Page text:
Women In Prison

This week has seen the most blatant display of women’s erasure that I’ve seen in a while.
Firstly, there was the Centre for Social Justice report on Girls and Gangs on 24th March.
Then there was the HMIC report in to the failing of the police to tackle domestic abuse.
And now it’s the book ban for prisoners which Frances Crook, Chief Executive of the Howard League for Penal Reform wrote extremely passionately and eloquently about here.
Don’t get me wrong. I’m as appalled as the next woman that those who are incarcerated for rehabilitation purposes are being refused access to books. As a former youth justice social worker, I’ve spent more than my fair share of time in prisons, and I am fully aware of the importance for prisoners of being able to escape from the reality of prison life.
I don’t oppose the writers and poets who have spoken out so loudly and vehemently about Chris Grayling’s reforms. Frankly, I think it’s about time that some of our more esteemed authors stood up to be counted in these times of austerity.
No, my problem is that the outcry over these reforms has become all about books.
Let’s look at the other reforms.
1) Families are no longer permitted to send in small items to prisoners
2) Children are not allowed to send a homemade birthday card
3) Prisoners with a particular expertise or interests cannot receive magazines
4) Prisoners are no longer permitted to have underwear sent in
Of course these reforms affect male prisoners, but they hit female prisoners disproportionately. They affect women so, so much more than men.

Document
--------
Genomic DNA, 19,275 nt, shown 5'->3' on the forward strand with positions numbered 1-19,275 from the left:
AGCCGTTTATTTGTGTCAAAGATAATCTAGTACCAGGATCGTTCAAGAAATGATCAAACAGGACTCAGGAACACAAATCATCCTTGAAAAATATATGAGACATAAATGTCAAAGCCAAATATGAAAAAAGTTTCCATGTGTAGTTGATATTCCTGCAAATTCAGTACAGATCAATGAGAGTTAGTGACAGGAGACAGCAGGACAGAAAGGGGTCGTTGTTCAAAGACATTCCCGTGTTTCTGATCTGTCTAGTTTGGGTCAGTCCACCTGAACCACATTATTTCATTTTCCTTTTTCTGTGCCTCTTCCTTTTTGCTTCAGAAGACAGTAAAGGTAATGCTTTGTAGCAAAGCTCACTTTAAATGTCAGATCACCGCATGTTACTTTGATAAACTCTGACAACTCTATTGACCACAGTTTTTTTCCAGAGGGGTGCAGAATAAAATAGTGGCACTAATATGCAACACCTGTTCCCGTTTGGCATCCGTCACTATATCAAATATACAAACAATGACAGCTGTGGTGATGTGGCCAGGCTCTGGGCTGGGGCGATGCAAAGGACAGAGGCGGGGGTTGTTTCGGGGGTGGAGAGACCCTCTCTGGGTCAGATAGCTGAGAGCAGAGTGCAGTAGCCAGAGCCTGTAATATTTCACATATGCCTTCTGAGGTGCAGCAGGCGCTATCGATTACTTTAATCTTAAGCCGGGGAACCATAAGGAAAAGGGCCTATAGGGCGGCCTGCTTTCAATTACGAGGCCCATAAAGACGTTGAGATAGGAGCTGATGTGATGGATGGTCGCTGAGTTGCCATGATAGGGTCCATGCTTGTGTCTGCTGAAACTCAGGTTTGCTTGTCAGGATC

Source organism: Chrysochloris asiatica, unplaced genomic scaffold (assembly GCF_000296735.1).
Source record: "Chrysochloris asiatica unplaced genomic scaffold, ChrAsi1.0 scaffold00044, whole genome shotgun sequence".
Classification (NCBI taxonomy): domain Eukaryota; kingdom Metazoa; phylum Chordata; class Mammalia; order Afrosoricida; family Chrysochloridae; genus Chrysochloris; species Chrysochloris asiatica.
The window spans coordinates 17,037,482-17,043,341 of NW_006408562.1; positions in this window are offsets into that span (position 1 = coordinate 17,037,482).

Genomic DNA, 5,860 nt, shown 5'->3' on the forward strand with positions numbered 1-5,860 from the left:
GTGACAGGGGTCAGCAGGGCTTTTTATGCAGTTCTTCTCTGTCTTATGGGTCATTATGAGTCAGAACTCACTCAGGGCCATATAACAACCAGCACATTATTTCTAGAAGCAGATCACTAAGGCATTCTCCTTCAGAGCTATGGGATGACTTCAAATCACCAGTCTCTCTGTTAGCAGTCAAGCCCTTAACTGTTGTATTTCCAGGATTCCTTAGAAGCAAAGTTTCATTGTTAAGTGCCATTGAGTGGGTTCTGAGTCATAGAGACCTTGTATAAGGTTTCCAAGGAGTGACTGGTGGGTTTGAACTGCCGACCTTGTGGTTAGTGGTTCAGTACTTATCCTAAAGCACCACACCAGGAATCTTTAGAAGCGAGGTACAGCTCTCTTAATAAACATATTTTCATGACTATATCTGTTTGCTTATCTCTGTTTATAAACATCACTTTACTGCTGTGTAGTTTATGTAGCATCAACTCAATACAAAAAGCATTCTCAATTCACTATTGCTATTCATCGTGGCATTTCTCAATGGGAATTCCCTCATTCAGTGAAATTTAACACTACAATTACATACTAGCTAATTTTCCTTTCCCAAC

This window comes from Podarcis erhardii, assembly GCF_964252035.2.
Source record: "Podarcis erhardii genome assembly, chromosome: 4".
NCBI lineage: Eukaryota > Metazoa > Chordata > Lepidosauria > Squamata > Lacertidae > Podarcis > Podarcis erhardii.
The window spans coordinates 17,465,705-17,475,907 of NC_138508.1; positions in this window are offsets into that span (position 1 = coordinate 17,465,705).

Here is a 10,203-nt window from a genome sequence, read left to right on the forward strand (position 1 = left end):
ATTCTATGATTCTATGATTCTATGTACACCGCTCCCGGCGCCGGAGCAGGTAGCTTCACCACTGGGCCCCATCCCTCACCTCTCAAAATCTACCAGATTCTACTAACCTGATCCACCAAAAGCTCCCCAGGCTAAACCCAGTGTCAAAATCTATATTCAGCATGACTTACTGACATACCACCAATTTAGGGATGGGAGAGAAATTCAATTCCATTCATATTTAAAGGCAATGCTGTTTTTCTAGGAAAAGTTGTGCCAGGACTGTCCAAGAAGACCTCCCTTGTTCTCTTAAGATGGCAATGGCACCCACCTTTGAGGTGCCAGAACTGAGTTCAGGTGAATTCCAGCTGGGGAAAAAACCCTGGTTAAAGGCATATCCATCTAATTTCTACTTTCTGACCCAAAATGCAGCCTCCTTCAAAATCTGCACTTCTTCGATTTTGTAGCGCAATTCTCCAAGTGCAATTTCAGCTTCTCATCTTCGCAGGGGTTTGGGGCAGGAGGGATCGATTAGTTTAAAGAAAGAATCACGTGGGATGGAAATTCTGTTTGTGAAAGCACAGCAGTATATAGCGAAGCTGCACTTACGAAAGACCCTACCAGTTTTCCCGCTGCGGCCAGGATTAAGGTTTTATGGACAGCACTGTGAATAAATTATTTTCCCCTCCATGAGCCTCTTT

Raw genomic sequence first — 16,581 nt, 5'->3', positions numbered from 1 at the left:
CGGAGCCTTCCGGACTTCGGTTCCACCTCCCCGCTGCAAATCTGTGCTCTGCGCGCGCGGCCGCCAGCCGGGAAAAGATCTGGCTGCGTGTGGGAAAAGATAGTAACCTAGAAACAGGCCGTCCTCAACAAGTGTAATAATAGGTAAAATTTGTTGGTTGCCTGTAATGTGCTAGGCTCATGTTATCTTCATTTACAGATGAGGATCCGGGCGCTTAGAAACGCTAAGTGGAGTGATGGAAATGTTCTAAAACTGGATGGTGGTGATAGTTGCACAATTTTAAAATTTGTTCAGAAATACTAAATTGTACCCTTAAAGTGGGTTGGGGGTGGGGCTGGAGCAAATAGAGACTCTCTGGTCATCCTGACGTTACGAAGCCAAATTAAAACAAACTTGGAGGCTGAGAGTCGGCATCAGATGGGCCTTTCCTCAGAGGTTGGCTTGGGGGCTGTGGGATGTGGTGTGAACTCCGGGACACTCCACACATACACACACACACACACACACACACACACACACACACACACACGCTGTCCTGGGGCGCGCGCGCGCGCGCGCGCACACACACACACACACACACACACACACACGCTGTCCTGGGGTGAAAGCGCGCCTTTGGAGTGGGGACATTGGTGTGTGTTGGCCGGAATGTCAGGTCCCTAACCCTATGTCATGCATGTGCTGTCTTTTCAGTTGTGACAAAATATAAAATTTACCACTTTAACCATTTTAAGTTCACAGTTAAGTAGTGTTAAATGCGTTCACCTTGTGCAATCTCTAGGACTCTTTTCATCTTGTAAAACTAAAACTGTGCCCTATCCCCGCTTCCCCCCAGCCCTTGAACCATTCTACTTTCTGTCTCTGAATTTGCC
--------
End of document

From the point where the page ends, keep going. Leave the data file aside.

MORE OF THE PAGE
Women in prison are often the main carer for their children. Being separated from them and not being allowed to even receive a homemade birthday card is an appalling punishment.
But I want to focus on the issue of underwear. I’m sure we can agree that it’s pretty important to most women to have access to clean underwear? For hygiene reasons alone.
Why is this more important for women? Because women bleed. Women have periods. And sometimes those periods are really heavy. Sometimes the bleeding is so bad that it stains our underwear. Every month.
Now imagine having to wear the same pair of knickers for the entire length of your sentence. Oh sure, you can wash them. But most women will know that blood doesn’t always come out when you are using cold water in a small cell basin and no washing powder.
A few years ago I attended a conference in London which looked at the experiences of women in the Criminal Justice System. One woman spoke about being remanded into custody and being kept in her cell with no access to washing facilities or sanitary products. She was on her period, which was really heavy and she cried as she told us of her humiliation and shame.
And her experience wasn’t unusual. This is common practice. After all, they’re in prison.
So, why aren’t people shouting about this? Why isn’t there a protest about it? Why aren’t prominent celebrities, writers, politicians, journalists campaigning and lobbying Chris Grayling about this?
Because it only affects women. Because who wants to talk about blood and mucus and stains and flooding?
No one, because it’s only women.

If you would like to read more about the changes to the criminal justice system and the eroding of Probation then check out @awomaninwinter on twitter

2 replies on “Women In Prison”

Aha – Kindly guided to this article by the great team over at Ending Victimisation and Debbie Kilroy. I will be quoting this article in response to the ladies who are planning to stage a protest naked over underwear restrictions.

Thank you. It’s just what I have been looking for.


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